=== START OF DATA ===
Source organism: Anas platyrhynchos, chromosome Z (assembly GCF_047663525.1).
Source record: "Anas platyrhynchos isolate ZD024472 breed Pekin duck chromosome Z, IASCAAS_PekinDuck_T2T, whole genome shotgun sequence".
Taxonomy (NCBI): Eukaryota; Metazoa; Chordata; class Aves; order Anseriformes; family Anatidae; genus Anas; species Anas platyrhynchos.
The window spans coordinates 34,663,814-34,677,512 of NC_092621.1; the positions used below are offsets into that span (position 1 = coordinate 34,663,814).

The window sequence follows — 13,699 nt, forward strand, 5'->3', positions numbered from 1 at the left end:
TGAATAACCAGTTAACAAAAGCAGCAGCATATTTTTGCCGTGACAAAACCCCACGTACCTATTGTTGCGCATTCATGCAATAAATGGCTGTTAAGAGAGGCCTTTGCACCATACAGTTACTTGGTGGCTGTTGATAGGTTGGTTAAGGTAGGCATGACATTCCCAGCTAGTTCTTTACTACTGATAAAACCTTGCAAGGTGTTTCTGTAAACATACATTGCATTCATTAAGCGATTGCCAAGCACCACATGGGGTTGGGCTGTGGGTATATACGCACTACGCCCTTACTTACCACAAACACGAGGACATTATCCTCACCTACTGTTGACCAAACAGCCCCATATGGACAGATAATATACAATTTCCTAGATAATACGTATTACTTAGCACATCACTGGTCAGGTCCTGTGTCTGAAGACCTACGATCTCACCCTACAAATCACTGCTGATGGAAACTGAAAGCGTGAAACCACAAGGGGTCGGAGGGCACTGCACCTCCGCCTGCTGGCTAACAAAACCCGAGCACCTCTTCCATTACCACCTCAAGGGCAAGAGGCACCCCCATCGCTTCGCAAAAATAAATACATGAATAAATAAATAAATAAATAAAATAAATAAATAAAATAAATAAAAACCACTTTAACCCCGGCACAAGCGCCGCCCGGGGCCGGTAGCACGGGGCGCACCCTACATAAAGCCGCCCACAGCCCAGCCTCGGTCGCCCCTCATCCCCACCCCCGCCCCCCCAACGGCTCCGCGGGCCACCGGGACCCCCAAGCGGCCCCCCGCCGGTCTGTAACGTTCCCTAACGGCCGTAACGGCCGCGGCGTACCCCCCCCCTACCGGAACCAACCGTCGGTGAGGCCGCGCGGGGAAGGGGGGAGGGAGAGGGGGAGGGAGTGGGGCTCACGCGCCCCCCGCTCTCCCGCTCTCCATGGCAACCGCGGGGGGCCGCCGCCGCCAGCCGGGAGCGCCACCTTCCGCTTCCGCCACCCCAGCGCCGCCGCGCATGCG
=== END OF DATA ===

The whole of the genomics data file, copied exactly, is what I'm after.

Source organism: Anas platyrhynchos, chromosome Z (assembly GCF_047663525.1).
Source record: "Anas platyrhynchos isolate ZD024472 breed Pekin duck chromosome Z, IASCAAS_PekinDuck_T2T, whole genome shotgun sequence".
Taxonomy (NCBI): Eukaryota; Metazoa; Chordata; class Aves; order Anseriformes; family Anatidae; genus Anas; species Anas platyrhynchos.
The window spans coordinates 34,663,814-34,677,512 of NC_092621.1; the positions used below are offsets into that span (position 1 = coordinate 34,663,814).

The window sequence follows — 13,699 nt, forward strand, 5'->3', positions numbered from 1 at the left end:
TGAATAACCAGTTAACAAAAGCAGCAGCATATTTTTGCCGTGACAAAACCCCACGTACCTATTGTTGCGCATTCATGCAATAAATGGCTGTTAAGAGAGGCCTTTGCACCATACAGTTACTTGGTGGCTGTTGATAGGTTGGTTAAGGTAGGCATGACATTCCCAGCTAGTTCTTTACTACTGATAAAACCTTGCAAGGTGTTTCTGTAAACATACATTGCATTCATTAAGCGATTGCCAAGCACCACATGGGGTTGGGCTGTGGGTATATACGCACTACGCCCTTACTTACCACAAACACGAGGACATTATCCTCACCTACTGTTGACCAAACAGCCCCATATGGACAGATAATATACAATTTCCTAGATAATACGTATTACTTAGCACATCACTGGTCAGGTCCTGTGTCTGAAGACCTACGATCTCACCCTACAAATCACTGCTGATGGAAACTGAAAGCGTGAAACCACAAGGGGTCGGAGGGCACTGCACCTCCGCCTGCTGGCTAACAAAACCCGAGCACCTCTTCCATTACCACCTCAAGGGCAAGAGGCACCCCCATCGCTTCGCAAAAATAAATACATGAATAAATAAATAAATAAATAAAATAAATAAATAAAATAAATAAAAACCACTTTAACCCCGGCACAAGCGCCGCCCGGGGCCGGTAGCACGGGGCGCACCCTACATAAAGCCGCCCACAGCCCAGCCTCGGTCGCCCCTCATCCCCACCCCCGCCCCCCCAACGGCTCCGCGGGCCACCGGGACCCCCAAGCGGCCCCCCGCCGGTCTGTAACGTTCCCTAACGGCCGTAACGGCCGCGGCGTACCCCCCCCCTACCGGAACCAACCGTCGGTGAGGCCGCGCGGGGAAGGGGGGAGGGAGAGGGGGAGGGAGTGGGGCTCACGCGCCCCCCGCTCTCCCGCTCTCCATGGCAACCGCGGGGGGCCGCCGCCGCCAGCCGGGAGCGCCACCTTCCGCTTCCGCCACCCCAGCGCCGCCGCGCATGCG